Bodies of Malaysia Airlines plane crash victims return to Netherlands
KIEV, Ukraine — As about 1,000 relatives of the dead from Malaysia Airlines Flight 17 gathered on Wednesday to meet the first bodies returned to the Netherlands, European anger at Russia's involvement in the months-long conflict in eastern Ukraine appeared to grow as the pro-Russia separatists in the region reportedly shot down two more military jets.
The first 40 bodies, still unidentified, of the 298 dead from Flight 17 were flown from Ukraine to Eindhoven, Netherlands. The ill-fated flight left from Amsterdam, and 193 of the dead were Dutch. The solemn crowd that gathered in Eindhoven included relatives of the dead as well as the Dutch king, queen and prime minister.
As they were mourning, German officials indicated they had run out of patience with the lack of progress by Russia in clearing the way for an investigation into the crash.
The German Foreign Office issued a statement saying: “Now it's enough.”
A spokesman for German Chancellor Angela Merkel said on Wednesday that she is troubled by the lack of progress being made by Russia in the Ukrainian crisis. The spokesman, Georg Streiter, said Merkel now believes that tougher sanctions are required. Russia is not adequately supporting the investigation of the crash, Streiter said.
Guenther Oettinger, the European Union energy commissioner and a career German politician, was quoted by European media as criticizing Russian inactivity and saying that Europe should consider pulling its technical assistance to Russia in developing its Arctic oil and gas fields.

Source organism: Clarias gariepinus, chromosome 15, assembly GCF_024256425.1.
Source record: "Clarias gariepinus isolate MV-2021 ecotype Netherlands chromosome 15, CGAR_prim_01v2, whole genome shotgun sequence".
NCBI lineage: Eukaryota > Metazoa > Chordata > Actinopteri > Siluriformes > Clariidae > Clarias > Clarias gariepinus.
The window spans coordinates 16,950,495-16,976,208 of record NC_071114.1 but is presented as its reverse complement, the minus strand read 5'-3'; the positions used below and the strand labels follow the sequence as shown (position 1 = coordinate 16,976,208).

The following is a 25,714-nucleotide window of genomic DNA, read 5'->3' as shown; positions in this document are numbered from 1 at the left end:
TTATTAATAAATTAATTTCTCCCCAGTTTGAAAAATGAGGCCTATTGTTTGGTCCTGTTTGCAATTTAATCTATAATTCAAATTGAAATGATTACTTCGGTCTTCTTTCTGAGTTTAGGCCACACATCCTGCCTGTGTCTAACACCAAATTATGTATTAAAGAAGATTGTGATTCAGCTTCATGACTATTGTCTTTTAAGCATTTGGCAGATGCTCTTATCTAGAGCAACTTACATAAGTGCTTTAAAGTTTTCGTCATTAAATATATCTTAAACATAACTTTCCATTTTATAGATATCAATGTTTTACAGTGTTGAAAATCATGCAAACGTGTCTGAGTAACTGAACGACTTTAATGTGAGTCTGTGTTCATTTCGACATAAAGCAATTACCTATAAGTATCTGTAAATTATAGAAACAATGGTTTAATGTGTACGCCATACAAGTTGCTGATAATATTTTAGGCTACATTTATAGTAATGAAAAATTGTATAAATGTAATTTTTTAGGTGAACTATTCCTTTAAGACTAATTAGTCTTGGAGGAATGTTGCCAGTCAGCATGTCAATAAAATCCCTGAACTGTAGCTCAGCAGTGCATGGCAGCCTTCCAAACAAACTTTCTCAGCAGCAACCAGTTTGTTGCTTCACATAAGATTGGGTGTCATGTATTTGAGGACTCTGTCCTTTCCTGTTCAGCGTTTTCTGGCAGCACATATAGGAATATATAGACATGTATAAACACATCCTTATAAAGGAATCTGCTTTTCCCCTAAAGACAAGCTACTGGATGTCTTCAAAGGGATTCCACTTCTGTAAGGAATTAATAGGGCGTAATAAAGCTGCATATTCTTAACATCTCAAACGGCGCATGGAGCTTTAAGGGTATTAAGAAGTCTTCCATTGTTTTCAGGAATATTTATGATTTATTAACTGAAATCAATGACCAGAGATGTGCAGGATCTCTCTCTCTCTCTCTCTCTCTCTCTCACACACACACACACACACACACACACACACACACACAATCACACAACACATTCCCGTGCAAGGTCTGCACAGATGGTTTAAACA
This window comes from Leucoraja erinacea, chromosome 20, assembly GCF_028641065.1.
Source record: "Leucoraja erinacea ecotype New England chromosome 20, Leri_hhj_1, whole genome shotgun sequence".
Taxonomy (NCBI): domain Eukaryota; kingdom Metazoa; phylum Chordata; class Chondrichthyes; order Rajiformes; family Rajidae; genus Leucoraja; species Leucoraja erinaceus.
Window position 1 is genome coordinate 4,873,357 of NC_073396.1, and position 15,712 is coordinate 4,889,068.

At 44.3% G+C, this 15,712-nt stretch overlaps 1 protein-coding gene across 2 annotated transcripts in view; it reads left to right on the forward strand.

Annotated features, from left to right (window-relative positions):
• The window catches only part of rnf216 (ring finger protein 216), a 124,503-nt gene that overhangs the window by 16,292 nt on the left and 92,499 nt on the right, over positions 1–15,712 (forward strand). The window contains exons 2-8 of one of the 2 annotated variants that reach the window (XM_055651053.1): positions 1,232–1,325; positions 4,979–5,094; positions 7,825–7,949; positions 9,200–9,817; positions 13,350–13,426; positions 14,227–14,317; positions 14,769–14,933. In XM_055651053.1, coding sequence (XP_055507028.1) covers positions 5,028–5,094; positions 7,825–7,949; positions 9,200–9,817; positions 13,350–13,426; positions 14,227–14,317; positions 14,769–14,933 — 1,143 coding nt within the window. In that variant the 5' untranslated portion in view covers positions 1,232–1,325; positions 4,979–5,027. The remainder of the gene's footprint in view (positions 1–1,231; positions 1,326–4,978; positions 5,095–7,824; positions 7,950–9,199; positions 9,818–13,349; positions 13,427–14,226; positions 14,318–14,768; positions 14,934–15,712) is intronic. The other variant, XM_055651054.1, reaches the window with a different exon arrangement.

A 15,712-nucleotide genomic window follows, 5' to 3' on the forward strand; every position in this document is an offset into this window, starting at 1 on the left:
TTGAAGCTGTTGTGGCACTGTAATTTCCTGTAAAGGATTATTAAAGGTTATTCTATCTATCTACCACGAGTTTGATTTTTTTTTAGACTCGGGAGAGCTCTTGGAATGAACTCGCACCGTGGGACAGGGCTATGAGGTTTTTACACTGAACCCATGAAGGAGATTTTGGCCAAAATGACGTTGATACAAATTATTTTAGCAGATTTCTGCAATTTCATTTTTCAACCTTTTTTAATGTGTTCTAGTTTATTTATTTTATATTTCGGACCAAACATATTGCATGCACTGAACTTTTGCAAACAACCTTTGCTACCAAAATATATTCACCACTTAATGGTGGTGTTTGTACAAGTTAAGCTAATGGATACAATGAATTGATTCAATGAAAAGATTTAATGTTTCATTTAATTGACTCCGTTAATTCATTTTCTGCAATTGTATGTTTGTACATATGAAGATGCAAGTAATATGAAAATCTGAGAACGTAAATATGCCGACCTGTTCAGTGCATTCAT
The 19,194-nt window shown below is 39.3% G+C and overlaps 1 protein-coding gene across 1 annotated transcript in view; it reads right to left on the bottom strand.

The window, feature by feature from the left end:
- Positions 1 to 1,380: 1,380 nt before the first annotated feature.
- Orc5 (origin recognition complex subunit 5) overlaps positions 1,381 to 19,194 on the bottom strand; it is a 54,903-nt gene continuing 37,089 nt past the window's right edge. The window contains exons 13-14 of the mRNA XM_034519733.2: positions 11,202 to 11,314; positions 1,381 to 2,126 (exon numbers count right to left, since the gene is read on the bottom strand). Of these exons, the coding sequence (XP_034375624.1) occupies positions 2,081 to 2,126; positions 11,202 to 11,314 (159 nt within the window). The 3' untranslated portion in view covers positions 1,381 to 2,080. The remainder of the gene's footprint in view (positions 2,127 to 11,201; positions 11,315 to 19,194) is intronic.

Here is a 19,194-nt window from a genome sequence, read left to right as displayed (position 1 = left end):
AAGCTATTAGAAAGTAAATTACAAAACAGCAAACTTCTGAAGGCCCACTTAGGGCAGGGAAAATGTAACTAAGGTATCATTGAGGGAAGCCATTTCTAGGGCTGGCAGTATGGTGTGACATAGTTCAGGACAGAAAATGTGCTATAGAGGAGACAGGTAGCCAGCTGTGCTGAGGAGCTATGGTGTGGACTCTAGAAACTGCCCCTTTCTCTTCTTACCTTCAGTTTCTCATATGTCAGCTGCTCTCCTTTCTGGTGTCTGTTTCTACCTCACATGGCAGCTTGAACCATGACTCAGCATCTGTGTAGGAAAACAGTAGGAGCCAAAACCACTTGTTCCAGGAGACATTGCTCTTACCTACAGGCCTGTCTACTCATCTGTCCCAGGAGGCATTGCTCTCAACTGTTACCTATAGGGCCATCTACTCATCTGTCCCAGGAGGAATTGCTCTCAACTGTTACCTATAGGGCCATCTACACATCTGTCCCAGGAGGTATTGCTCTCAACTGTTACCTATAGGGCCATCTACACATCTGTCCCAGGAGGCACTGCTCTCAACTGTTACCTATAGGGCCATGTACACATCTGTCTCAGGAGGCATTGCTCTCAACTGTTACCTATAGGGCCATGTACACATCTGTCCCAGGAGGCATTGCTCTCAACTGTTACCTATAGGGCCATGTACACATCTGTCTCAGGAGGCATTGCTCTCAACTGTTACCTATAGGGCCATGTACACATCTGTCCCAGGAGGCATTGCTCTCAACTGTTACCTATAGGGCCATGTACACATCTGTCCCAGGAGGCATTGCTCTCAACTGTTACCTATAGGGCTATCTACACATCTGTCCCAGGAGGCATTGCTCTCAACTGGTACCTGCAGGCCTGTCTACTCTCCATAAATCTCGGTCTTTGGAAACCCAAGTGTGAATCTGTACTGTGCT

“If they don't try for peace in the east of Ukraine,” he told reporters, “if they don't decisively try to do something to prevent escalation, then there is no reason for us to help promote the growth of their industry and develop new resources for gas and oil and therefore to put this equipment on the list of sanctions.”
German pressure on Russia is seen as pivotal in the effort to force a Russian response, as Germany has been viewed as hesitant to date because of deep business ties with Russia. Just this weekend, in The Sunday Times of London, British Prime Minister David Cameron wrote an opinion piece highly critical of Germany's soft stance on Russia thus far in the Ukraine crisis.
In a phrase that seemed to be aimed at Merkel's government, Cameron noted there is “anger that some in the West, instead of finding the resolve to deal with this issue, have simply hoped it would go away.”
Cameron went on to write: “In Europe we should not need to be reminded of the consequences of turning a blind eye when big countries bully smaller countries. . . . We should not need to be reminded of the lessons of European history.”
Separatists fighting the Kiev government claimed credit for shooting down two warplanes over eastern Ukraine near where the passenger airliner crashed last week on being struck by a missile.
The attack on the warplanes occurred just six days after the Malaysia Airlines disaster, which has drawn international outrage and showcased the advanced firepower that apparently is available on the ground in the region. The Ukrainian military said the two planes were flying at nearly 17,000 feet — an altitude that is out of the reach of the shoulder-fired missiles the rebels said they had used to down the jets. Neither the government's nor the rebels' claims could be verified.
McClatchy Newspapers, The Washington Post and The Associated Press contributed to this report.
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